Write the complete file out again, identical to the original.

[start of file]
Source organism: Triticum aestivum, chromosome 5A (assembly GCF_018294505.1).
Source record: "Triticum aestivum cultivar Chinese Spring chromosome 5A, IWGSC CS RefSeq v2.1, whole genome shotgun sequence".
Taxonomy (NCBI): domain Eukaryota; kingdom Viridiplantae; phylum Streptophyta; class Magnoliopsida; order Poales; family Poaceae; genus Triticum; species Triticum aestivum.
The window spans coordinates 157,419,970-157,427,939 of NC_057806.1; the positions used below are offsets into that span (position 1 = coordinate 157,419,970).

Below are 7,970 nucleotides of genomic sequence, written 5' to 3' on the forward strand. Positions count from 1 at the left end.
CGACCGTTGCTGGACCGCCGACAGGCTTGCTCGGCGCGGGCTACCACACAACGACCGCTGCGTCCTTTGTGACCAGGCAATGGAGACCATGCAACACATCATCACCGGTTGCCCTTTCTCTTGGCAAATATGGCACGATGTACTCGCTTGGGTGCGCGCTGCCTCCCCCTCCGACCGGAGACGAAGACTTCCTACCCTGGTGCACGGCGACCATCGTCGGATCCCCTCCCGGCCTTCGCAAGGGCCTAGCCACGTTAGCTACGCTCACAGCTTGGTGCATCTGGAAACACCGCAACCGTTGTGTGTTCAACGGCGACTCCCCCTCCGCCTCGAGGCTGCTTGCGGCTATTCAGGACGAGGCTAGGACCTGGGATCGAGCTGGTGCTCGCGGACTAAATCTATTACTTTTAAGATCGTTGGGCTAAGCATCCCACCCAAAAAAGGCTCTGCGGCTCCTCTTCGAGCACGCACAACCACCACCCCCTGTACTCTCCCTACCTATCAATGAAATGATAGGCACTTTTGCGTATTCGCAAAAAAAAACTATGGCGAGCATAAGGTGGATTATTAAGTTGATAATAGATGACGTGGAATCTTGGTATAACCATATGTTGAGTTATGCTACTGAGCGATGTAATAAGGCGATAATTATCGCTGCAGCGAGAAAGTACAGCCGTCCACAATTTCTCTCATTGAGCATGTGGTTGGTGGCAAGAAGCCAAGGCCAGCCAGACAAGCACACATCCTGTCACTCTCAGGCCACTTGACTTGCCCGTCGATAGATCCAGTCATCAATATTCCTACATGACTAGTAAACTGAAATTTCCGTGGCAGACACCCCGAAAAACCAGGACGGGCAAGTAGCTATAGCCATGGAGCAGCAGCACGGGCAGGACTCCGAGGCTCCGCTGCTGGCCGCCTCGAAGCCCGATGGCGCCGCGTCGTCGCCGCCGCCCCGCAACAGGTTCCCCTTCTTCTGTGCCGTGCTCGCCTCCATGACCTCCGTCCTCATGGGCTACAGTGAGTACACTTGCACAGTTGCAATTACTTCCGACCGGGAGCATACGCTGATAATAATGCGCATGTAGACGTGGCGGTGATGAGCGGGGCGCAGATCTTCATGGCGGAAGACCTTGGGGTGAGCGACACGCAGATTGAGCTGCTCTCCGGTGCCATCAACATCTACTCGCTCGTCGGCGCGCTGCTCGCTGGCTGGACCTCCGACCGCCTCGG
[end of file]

Source organism: Triticum aestivum, chromosome 5A (assembly GCF_018294505.1).
Source record: "Triticum aestivum cultivar Chinese Spring chromosome 5A, IWGSC CS RefSeq v2.1, whole genome shotgun sequence".
Taxonomy (NCBI): domain Eukaryota; kingdom Viridiplantae; phylum Streptophyta; class Magnoliopsida; order Poales; family Poaceae; genus Triticum; species Triticum aestivum.
The window spans coordinates 157,419,970-157,427,939 of NC_057806.1; the positions used below are offsets into that span (position 1 = coordinate 157,419,970).

Below are 7,970 nucleotides of genomic sequence, written 5' to 3' on the forward strand. Positions count from 1 at the left end.
CGACCGTTGCTGGACCGCCGACAGGCTTGCTCGGCGCGGGCTACCACACAACGACCGCTGCGTCCTTTGTGACCAGGCAATGGAGACCATGCAACACATCATCACCGGTTGCCCTTTCTCTTGGCAAATATGGCACGATGTACTCGCTTGGGTGCGCGCTGCCTCCCCCTCCGACCGGAGACGAAGACTTCCTACCCTGGTGCACGGCGACCATCGTCGGATCCCCTCCCGGCCTTCGCAAGGGCCTAGCCACGTTAGCTACGCTCACAGCTTGGTGCATCTGGAAACACCGCAACCGTTGTGTGTTCAACGGCGACTCCCCCTCCGCCTCGAGGCTGCTTGCGGCTATTCAGGACGAGGCTAGGACCTGGGATCGAGCTGGTGCTCGCGGACTAAATCTATTACTTTTAAGATCGTTGGGCTAAGCATCCCACCCAAAAAAGGCTCTGCGGCTCCTCTTCGAGCACGCACAACCACCACCCCCTGTACTCTCCCTACCTATCAATGAAATGATAGGCACTTTTGCGTATTCGCAAAAAAAAACTATGGCGAGCATAAGGTGGATTATTAAGTTGATAATAGATGACGTGGAATCTTGGTATAACCATATGTTGAGTTATGCTACTGAGCGATGTAATAAGGCGATAATTATCGCTGCAGCGAGAAAGTACAGCCGTCCACAATTTCTCTCATTGAGCATGTGGTTGGTGGCAAGAAGCCAAGGCCAGCCAGACAAGCACACATCCTGTCACTCTCAGGCCACTTGACTTGCCCGTCGATAGATCCAGTCATCAATATTCCTACATGACTAGTAAACTGAAATTTCCGTGGCAGACACCCCGAAAAACCAGGACGGGCAAGTAGCTATAGCCATGGAGCAGCAGCACGGGCAGGACTCCGAGGCTCCGCTGCTGGCCGCCTCGAAGCCCGATGGCGCCGCGTCGTCGCCGCCGCCCCGCAACAGGTTCCCCTTCTTCTGTGCCGTGCTCGCCTCCATGACCTCCGTCCTCATGGGCTACAGTGAGTACACTTGCACAGTTGCAATTACTTCCGACCGGGAGCATACGCTGATAATAATGCGCATGTAGACGTGGCGGTGATGAGCGGGGCGCAGATCTTCATGGCGGAAGACCTTGGGGTGAGCGACACGCAGATTGAGCTGCTCTCCGGTGCCATCAACATCTACTCGCTCGTCGGCGCGCTGCTCGCTGGCTGGACCTCCGACCGCCTCGG